After severe criticism from the Australian government and others, Facebook has reversed its initial response to the controversial news media code of banning all Australian news on its platform, now stating that news and key pages concerning public health and government will be restored (although it has not provided a deadline for when this will occur).Read More
Dating apps, for many young people, are a fact of life. Meeting someone these days in real-life rather than through a simple swipe right appears to have become the exception, belonging more to any number of 90s teen “romcoms” than it does to real life.
According to an article by Reuters however, in recent times dating app Grindr has been the subject of a complaint by the Norwegian Consumer Council (NCC) in relation to a breach of privacy rules as set out in the European Union’s General Data Protection Regulation, implemented in 2018.Read More
A US federal judge has ruled that the 29 million Facebook users affected by the September 2018 data breach may not seek damages as a remedy, but can only pursue the enforcement of better security practices at Facebook, according to a report by Reuters. Judge Alsup of the US District Court stated that Facebook’s repetitive losses of users’ privacy indicated a long-term need for supervision, which comes in addition to prior judgment which indicated that Facebook’s views about user’s privacy expectations were “so wrong”.Read More
We live in an era where the adoption and use of Artificial Intelligence (AI) is at the forefront of business advancement and social progression. Facial recognition technology software is used or is being piloted to be used across a variety of government sectors, whilst voice recognition assistants are becoming the norm both in personal and business contexts. However, as we have blogged previously on, the AI ‘bandwagon’ inherently comes with legitimate concerns.
This is no different in the banking world. The use of AI-based phishing detection applications has strengthened cybersecurity safeguards for financial institutions, whilst the use of “Robo-Advisers” and voice and language processors has facilitated efficiency by increasing the pace of transactions and reducing service times. However, this appears to sound too good to be true, as according to a Report by CIO Drive, algorithmic lending models may show an unconscious bias.Read More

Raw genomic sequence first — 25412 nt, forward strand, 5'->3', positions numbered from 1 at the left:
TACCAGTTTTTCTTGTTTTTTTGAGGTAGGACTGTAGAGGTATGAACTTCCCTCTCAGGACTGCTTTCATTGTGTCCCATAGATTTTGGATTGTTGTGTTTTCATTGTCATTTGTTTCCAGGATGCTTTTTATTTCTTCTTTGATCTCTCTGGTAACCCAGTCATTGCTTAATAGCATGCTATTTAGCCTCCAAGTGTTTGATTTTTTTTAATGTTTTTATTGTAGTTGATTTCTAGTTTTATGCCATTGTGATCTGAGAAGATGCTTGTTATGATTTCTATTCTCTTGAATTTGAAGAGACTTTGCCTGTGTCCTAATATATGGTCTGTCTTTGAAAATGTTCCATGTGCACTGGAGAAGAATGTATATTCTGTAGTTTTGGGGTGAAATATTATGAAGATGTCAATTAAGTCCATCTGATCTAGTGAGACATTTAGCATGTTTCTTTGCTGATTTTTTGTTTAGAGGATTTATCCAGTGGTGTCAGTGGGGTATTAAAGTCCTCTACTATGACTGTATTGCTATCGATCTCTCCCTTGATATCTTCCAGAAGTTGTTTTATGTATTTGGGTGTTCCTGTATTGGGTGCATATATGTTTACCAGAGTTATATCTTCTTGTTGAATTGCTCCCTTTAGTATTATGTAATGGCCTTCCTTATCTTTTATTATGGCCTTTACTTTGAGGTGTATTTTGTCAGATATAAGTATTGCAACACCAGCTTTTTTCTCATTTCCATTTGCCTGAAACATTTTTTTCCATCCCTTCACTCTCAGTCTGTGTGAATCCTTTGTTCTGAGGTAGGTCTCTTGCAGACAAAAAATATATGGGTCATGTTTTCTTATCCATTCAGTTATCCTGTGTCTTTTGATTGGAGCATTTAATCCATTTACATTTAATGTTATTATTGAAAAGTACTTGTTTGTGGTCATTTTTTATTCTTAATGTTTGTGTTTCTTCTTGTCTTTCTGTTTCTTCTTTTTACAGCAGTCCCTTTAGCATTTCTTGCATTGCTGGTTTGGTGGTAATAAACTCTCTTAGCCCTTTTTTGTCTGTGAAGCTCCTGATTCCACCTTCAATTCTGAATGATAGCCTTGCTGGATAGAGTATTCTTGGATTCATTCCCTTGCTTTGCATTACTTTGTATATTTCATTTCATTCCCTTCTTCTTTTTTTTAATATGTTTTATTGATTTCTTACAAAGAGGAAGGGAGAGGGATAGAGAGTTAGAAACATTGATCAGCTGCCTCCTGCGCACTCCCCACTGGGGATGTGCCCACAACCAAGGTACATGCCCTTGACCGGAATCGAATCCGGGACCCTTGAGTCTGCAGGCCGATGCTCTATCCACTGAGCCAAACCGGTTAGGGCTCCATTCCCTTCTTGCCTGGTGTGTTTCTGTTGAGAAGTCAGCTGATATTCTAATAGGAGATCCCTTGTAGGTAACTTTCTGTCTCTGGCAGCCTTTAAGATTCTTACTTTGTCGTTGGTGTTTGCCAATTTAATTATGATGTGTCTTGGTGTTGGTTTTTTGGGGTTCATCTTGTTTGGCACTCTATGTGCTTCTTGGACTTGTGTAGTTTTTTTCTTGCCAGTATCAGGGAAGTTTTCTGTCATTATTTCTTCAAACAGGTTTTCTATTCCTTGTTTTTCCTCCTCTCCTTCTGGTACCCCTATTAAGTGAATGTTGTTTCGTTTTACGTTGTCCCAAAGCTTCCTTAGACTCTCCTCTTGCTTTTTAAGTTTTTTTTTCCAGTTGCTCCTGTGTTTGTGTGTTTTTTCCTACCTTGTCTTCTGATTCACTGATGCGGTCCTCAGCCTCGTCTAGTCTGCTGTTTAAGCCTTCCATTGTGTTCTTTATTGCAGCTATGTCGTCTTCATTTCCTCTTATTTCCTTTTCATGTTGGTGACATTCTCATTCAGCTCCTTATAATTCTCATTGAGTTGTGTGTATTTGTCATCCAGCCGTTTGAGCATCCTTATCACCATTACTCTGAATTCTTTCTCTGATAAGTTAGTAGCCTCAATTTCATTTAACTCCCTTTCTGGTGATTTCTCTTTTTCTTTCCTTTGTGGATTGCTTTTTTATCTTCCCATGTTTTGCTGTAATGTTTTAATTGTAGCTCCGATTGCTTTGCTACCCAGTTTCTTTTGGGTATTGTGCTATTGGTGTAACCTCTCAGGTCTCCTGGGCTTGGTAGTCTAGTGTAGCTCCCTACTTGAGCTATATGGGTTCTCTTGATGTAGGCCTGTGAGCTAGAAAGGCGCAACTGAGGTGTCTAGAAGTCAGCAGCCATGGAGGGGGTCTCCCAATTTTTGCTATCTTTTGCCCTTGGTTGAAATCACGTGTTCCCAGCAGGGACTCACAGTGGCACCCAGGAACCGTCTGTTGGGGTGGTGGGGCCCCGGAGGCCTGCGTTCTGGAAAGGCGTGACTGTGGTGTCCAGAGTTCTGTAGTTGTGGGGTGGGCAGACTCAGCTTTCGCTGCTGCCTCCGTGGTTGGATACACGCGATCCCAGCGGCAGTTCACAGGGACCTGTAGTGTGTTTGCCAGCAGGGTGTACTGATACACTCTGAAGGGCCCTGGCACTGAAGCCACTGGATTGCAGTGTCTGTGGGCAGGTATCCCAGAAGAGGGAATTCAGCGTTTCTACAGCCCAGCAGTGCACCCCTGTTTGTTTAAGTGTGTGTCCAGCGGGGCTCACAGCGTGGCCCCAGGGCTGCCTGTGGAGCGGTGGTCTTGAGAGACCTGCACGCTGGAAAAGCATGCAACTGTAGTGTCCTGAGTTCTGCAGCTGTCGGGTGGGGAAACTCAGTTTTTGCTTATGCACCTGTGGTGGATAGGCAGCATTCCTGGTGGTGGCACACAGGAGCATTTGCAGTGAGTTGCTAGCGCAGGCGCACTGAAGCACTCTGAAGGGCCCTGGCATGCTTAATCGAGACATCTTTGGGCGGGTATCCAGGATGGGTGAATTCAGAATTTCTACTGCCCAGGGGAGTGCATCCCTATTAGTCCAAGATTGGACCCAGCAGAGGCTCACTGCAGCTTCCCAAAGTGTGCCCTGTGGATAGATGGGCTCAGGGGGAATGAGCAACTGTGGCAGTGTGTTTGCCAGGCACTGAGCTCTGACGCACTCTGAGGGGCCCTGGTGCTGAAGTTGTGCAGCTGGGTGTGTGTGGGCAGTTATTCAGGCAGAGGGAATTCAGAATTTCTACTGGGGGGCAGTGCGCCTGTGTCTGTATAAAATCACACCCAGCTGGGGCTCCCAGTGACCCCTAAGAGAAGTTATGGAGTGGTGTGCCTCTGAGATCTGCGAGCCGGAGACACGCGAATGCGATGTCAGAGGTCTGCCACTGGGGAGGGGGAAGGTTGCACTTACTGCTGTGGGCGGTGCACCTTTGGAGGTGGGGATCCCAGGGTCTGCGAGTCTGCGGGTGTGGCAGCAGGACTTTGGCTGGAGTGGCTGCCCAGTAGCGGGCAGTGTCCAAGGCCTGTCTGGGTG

By Cameron Abbott and Sarah Goegan
The UK Information Commissioner’s Office (ICO) has issued a notice of intent to levy a £500,000 fine against Facebook for breaches of the UK’s Data Protection Act 1998. The ICO found that Facebook failed to protect its users’ data and be transparent about how that data was being harvested. This failure, ICO said, did not enable users to understand how and why they may be targeted by a political party or campaign.
The fine comes as part of a larger investigation by ICO into misuse of data in political campaigns, and responds to the highly publicised allegations that Cambridge Analytica used data obtained from Facebook to target voters in the 2016 US presidential election.
Last week, the Australian Government announced that it would propose new anti-terror laws that force telecommunications and multinational tech companies to give law enforcement agencies access to encrypted data of suspected criminals and terrorists.
Cyber Security Minister Angus Taylor said the laws would give police, intelligence and security agencies the ability to bypass encryption on messaging (such as private messages sent on Whatsapp and Facebook), phone calls, photos, location and apps.
Last week, California police arrested Joseph James DeAngelo, the man suspected of being the “Golden State Killer” or “East Area Rapist”, a serial killer and rapist who terrorised parts of California in the 1970s and 80s.
Of particular interest is how he came to be arrested, with the help of DNA matched on a genealogy website.
Facebook indicated in a blog post yesterday that information of up to 87 million people – 37 million more than originally revealed – may have been improperly shared with Cambridge Analytica.
Facebook also reported that this may have included data of more than 300,000 Australians. The company’s chief technology officer, Mike Schroepfer, said the company would make major changes to the way third-parties can access data on the platform. He also said users would be informed if their information could have been improperly shared with Cambridge Analytica.